According to the Met Office the end of September and the beginning of October will bring mist and fog with an increased threat of dew, followed by humidity for the rest of the month.
“Looking at the further outlook for the U.K., the autumn seasonal forecast, it looks as if we can expect temperatures near or above average with below average rainfall,” says a Met Office spokesman. “I would expect these factors to produce conditions where the relative humidity is quite high, which means a lot of dew.”
“The trouble is,” says Martin Hucklesby, course manager at Merrist Wood Golf Club at Guildford in Surrey, “that at this time of year the plant is weak, the cell wall is soft and it’s susceptible to attacks of disease. This is an eleven year old, 18 hole parkland course and we’re no different from anybody else. We all have to deal with the threat of fusarium to some extent.”
Martin, who has been greenkeeping for over 20 years and in charge at Merrist Wood since 2003, began using a relatively new product, Headland’s DewCure after its introduction at last years Saltex (Sept. 07).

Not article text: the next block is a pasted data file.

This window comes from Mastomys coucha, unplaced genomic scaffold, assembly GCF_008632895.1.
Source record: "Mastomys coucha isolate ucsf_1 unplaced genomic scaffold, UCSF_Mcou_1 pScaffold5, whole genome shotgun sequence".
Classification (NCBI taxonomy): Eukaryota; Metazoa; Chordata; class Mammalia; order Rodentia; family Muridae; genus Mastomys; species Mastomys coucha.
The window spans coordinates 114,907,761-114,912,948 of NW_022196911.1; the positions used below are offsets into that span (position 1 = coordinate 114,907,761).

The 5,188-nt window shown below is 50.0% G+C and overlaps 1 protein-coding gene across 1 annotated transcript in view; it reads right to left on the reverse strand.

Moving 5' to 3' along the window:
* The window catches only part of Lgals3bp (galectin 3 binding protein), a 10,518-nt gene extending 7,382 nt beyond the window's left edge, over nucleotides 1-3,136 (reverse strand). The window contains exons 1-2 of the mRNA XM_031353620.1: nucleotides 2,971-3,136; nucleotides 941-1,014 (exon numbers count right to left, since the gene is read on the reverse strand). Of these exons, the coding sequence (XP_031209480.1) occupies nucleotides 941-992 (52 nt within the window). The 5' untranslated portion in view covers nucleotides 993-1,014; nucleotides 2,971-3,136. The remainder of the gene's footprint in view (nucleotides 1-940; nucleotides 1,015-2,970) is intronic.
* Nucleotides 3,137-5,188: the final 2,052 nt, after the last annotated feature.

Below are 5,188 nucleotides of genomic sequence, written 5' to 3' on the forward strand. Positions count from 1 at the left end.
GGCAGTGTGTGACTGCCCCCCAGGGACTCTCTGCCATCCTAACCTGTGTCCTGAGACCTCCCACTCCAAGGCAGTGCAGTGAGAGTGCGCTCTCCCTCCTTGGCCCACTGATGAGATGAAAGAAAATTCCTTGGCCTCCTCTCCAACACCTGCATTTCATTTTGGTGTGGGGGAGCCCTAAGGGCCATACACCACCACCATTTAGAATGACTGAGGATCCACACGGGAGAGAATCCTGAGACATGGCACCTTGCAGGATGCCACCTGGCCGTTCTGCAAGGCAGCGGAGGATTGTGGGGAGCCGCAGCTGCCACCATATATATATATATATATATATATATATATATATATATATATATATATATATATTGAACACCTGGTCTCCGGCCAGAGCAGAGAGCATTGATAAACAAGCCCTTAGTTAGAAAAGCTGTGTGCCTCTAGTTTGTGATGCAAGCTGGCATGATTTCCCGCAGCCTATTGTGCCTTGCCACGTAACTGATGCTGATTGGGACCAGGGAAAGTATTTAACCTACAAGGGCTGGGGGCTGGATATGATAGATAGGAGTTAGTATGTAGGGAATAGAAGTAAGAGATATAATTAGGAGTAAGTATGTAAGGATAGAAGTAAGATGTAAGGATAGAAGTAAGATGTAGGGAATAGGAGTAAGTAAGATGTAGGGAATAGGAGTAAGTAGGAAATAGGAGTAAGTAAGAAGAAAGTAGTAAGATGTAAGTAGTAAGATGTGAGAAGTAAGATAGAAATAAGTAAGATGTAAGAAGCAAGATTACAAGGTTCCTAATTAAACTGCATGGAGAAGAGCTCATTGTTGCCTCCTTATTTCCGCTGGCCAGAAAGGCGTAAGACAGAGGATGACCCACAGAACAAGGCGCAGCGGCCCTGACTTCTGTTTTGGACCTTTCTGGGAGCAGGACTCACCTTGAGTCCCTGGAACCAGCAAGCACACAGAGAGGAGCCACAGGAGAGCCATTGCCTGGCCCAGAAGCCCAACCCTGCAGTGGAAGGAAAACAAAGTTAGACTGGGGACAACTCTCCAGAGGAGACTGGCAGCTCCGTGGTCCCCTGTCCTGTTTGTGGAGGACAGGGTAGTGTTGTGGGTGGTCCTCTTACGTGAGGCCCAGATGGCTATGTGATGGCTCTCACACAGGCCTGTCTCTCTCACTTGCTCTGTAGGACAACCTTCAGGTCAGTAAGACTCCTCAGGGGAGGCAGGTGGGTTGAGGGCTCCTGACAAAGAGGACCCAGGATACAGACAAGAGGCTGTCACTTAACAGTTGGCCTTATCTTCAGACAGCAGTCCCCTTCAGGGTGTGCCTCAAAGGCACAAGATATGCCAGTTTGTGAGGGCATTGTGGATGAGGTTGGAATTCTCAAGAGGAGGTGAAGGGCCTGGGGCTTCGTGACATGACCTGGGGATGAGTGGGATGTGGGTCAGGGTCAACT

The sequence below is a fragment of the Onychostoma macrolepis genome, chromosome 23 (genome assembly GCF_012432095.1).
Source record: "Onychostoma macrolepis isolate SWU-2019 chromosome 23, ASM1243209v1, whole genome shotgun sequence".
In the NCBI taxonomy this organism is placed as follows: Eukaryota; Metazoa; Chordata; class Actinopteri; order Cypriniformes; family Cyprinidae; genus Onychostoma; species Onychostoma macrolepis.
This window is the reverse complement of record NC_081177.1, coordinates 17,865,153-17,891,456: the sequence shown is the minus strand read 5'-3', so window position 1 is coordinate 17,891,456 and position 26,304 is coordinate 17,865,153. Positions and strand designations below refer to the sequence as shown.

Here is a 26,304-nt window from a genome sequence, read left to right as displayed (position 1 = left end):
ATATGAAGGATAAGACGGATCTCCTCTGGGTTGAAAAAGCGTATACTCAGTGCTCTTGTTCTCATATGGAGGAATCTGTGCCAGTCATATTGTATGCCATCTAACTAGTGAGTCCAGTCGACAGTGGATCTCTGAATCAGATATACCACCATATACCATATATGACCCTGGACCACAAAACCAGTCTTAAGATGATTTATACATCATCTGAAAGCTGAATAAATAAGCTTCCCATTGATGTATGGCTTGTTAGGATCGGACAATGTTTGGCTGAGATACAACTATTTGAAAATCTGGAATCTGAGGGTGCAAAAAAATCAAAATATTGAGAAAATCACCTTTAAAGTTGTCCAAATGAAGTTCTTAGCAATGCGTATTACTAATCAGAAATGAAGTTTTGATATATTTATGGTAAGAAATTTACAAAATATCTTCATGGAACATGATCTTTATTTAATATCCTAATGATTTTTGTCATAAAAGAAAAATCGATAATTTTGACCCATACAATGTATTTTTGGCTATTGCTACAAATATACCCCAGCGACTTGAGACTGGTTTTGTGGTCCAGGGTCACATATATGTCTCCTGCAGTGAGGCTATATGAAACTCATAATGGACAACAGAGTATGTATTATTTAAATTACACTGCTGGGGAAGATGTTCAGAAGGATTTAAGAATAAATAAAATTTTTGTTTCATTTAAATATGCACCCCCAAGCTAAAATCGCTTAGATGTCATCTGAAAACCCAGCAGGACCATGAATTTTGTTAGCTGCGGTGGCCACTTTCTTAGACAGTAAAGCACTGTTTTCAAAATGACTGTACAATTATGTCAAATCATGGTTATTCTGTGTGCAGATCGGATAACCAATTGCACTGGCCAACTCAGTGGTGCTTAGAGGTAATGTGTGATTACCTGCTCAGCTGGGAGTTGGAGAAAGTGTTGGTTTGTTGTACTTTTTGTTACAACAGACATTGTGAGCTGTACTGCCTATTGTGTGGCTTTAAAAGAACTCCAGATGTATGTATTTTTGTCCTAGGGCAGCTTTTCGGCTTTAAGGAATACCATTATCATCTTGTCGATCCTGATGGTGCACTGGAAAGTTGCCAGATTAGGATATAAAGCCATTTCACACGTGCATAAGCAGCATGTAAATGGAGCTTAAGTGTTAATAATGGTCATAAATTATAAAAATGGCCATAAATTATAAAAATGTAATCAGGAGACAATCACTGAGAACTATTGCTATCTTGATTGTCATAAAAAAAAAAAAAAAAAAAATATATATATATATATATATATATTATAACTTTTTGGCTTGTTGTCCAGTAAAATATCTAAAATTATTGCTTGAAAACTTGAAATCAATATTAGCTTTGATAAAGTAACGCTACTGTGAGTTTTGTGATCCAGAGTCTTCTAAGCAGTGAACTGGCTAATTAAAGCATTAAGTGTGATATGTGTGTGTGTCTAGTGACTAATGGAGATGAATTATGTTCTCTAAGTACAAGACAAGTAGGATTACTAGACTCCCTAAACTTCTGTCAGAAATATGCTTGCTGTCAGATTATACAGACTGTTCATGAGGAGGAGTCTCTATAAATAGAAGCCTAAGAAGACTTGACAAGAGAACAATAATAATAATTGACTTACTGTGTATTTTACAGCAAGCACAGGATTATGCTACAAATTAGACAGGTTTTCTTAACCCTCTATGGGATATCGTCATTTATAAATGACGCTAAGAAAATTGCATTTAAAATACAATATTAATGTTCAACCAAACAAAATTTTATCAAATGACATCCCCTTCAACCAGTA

“The use of DewCure protects the surface and enables the plant to stay dry when it’s at its most vulnerable,” he explains. “I can spray the greens and get a minimum of seven to eight day’s protection, often more depending on how quickly the plant is growing. The trouble with dealing with dew by mechanical means, either brushing or mowing it off the surface is that by the time you’re doing this, it’s already sat there for three or four hours.”
Headland’s technical director Mark Hunt says that the product is a liquid surfactant specifically designed to suppress dew and moisture formation on turf, over an extended period.
“Minimising canopy moisture can have a positive effect in reducing the incidence of disease,” he says. “This is particularly important on fine turf areas where grass canopy heights are low and dew vastly increases moisture levels.”
Looking ahead to possible frosts in November, Hunt sees DewCure continuing its role as an important tool within the turf manager’s disease management strategy. “The product has also shown a positive effect on frost,” he continues. “We have seen treated greens and tees completely clear of frost when other, adjacent areas were badly affected.”
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